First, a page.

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Authored by Inka Piegsa-Quischotte

From the moment we stepped onto the bus, our tour guide was pelted with questions from my excited fellow travelers. “Where is the gold train?” “Can we see it?” “Have they confirmed yet what it contains?” “Have they actually FOUND it?” Things to do in Lower Silesia. Gold train Poland news. 

Frankly, I didn’t have a clue what they were talking about, but I soon found out. We were on our way to the majestic 13th century Ksiaz castle in Walbrzych, Lower Silesia, where it is rumored that underground tunnels hide a train laden with Nazi gold from the second World War. Castles to visit in Poland. 

The Gold Train of Walbrzych

Książ Castle is the third largest castle in Poland, located on a majestic rock cliff by the side of the Pelcznica River. Over the centuries it has changed hands many times. Is there Nazi gold in Poland? Polish treasure hunt. 

In 1943, Nazi Germany started Project Riese which entailed the construction of seven underground structures below the castle and the Owl mountains as a secure headquarters for Hitler and his officials. The system comprises several tunnels and railway shafts, but none were completed due to the Red Army occupation of Ksiaz in 1945. The Gold Train of Walbrzych. Poland gold find. 

Rumors about a train laden with 300 tons of gold, works of art, jewels and even parts of the Amber Chamber of Saint Petersburg started to fly around in the 1970’s. It was said to be hidden in an underground shaft close to the castle.

This first wave of rumor had already sparked the interest of amateur gold diggers, but it wasn’t until August of that year that two individuals by the names of Andreas Richter and Piotr Koper approached the Polish government with a view to negotiate a finder’s fee of 10% in exchange for revealing the exact location of the train which they claimed to have identified. They supported their claim with radar images showing a railway shaft and, indeed, what could be a train. What is the gold train in Poland? Latest news on Polish gold train.

Since then, the gold train treasure hunt has gathered momentum. Thousands of tourists and treasure hunters flock to the region each year in the hopes of finding the load. As the major of Jelina Gora, our next stop, said: “It doesn’t really matter whether or not they finally find the train or if it even has gold in it. To us, it’s worth pure gold already. The media hype has produced such publicity, that our visitors numbers have doubled in just a few months and we are very happy whatever the outcome”. Polish gold train 2016.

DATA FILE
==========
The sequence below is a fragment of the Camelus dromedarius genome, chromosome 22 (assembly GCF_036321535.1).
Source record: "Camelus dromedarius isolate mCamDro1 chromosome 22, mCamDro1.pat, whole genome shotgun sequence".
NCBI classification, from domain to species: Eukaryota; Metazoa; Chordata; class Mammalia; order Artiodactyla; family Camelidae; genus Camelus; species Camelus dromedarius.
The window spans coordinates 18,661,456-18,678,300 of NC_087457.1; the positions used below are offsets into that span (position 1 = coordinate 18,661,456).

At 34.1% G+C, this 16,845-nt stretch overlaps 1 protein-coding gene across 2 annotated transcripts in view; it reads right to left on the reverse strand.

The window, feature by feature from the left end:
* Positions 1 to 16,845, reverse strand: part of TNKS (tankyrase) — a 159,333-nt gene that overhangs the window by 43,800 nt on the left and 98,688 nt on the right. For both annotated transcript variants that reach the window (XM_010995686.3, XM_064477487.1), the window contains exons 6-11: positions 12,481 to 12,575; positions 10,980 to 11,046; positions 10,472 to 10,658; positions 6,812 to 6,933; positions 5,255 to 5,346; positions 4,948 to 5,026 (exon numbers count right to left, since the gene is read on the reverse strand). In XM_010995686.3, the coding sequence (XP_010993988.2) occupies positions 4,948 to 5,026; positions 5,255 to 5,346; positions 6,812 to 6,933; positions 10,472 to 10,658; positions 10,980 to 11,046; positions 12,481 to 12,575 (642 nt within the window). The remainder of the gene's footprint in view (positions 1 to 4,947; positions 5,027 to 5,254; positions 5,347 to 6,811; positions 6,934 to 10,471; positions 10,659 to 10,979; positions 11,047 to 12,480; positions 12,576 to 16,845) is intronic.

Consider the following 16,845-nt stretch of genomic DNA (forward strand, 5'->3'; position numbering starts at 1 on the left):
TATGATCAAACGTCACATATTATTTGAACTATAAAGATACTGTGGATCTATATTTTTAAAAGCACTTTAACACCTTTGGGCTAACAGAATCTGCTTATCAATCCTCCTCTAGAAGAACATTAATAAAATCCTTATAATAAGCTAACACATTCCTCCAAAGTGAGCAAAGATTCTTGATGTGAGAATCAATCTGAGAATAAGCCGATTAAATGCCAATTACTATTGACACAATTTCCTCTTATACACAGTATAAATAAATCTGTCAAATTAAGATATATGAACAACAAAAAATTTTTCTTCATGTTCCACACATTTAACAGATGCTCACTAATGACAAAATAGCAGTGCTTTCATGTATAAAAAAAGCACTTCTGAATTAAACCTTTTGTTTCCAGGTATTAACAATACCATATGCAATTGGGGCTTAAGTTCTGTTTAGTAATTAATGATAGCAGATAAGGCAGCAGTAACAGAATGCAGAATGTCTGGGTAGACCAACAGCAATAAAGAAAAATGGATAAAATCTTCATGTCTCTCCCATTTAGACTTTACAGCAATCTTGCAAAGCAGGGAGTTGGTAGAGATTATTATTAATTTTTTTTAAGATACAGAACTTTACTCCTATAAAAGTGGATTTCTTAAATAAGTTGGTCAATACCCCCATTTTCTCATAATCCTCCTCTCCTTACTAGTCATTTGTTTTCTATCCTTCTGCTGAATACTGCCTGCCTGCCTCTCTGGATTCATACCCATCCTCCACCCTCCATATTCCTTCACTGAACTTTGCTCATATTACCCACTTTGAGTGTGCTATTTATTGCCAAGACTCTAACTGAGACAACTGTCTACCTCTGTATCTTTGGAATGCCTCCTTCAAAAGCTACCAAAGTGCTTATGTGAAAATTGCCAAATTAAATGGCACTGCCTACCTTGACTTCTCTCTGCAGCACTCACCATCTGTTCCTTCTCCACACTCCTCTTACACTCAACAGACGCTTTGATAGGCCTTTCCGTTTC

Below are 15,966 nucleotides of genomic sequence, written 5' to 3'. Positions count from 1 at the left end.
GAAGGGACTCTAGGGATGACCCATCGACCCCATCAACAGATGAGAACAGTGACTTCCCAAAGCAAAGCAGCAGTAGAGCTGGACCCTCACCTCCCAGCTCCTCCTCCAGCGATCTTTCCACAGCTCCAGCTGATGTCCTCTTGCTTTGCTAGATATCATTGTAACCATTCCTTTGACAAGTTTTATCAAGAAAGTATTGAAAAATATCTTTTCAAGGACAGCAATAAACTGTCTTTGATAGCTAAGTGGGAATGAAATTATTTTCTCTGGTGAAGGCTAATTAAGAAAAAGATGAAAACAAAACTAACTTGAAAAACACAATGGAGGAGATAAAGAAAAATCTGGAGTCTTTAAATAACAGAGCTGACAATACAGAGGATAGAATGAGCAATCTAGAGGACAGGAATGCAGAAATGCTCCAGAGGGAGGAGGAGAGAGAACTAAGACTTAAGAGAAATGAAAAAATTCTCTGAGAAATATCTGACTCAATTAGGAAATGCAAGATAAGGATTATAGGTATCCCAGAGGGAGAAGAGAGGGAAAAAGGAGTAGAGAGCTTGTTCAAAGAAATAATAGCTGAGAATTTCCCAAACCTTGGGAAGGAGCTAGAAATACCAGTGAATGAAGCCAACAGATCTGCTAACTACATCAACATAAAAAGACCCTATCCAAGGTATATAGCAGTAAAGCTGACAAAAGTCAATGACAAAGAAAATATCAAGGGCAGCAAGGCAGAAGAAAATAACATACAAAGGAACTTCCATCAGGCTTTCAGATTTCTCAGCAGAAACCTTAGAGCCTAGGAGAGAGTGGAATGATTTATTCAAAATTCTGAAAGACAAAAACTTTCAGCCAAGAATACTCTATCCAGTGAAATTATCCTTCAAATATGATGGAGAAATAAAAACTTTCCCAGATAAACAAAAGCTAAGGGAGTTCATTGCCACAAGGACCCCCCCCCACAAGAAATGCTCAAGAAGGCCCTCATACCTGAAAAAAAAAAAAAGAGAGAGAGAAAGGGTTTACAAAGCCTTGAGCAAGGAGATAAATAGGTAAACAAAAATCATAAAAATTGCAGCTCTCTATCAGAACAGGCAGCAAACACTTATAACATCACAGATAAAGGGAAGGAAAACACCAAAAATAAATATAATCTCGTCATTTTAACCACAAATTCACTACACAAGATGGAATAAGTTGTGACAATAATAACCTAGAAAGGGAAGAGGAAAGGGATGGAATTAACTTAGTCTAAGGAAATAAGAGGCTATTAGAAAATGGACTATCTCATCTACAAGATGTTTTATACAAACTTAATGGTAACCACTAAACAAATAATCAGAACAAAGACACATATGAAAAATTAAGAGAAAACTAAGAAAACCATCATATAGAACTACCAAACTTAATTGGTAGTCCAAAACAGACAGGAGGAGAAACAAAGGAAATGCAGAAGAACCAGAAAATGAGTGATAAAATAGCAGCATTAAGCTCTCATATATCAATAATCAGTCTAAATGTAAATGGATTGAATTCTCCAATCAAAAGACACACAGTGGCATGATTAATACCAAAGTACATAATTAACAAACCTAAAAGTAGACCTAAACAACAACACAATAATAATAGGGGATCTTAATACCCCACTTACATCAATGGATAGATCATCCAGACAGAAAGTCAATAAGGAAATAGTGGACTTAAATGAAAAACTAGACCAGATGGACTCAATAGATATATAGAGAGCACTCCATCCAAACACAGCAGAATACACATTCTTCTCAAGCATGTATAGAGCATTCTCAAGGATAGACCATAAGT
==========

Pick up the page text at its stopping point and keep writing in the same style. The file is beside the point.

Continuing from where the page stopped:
At present, the densely wooded area is being cleared and carefully searched for landmines before the Polish Army can begin excavations in earnest.

Kisaz Castle

After all that thrill, we were ready to visit the castle proper. Located on top of a hill and surrounded by a huge park, the castle in its present form is the work of the von Hochberg family who acquired it in 1605 and owned it until the Germans occupied it in 1941, beginning Operation Riese in 1943.

The super rich von Hochbergs added baroque extensions and converted the castle into a summer palace, with baths, terraces, ballrooms, extensive gardens, decorating it with paintings and works of art. Best castles in Poland.

A memorable personality is Duchess Daisy, the British  wife of the last owner, Jan Henry XV, famous for her eccentricity, love of luxury and seven meter long string of perfectly matched pearls. Does Poland have castles you can visit?

Much of the furniture and works of art were destroyed or stolen, but since the 1950s great restoration work has been undertaken to restore the castle to its former glory. Polish castles pictures. Famous castles in Poland.

And then we descended into the nether world to wander along part of the vast tunnel system which runs under the castle. It’s chilling down there and one can’t but help thinking about the thousands of concentration camp inmates who were forced to do the work and lost their lives in the process.

With a sigh of relief we returned to the gardens and continued our tour of the Castles and Palaces of Lower Silesia with the next one, Kliczkow castle.

Kliczkow Castle

If the landscape was already delightful, arrival at the vast Neo Renaissance Castle was even more so. We were received in style by ladies in costume and a ‘medieval’ guide who told us about the castle’s history.

It’s amazing what changes and destructions this castle has gone through since it was first built in the 13th century. It belonged at one time to the Jesuits  and even burnt down twice, but nevertheless, now stands in splendor again. In addition, it’s one of the best and most luxurious hotels in Lower Silesia.

I just loved the room keys, no swipe cards but heavy keys which evoke the castle atmosphere. The rooms are huge with period furniture, eiderdown pillows and duvets and an ample bathroom. Free broadband, TV and all other amenities are provided to make your stay comfortable.

Before using the nice pool and wellness center, the surrounding woods and the moat invite to strolling. Early morning is best to contemplate the mist rising from the valleys of the mountains in the distance. It’s all just so romantic and relaxing and the food was excellent too. Polish castles and palaces.

Lower Silesia is an enchanting region in Poland, full of history and mystery, well worth as an off the beaten path holiday destination.


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Born in Germany, Inka Piegsa-Quischotte is a serial expat, having lived in Switzerland, the UK, Spain, Turkey, Miami and South Africa. Working as an international attorney for over 20 years, she switched careers to become a free lance travel writer, photographer and novelist, and now runs the blog Glamour Granny Travels.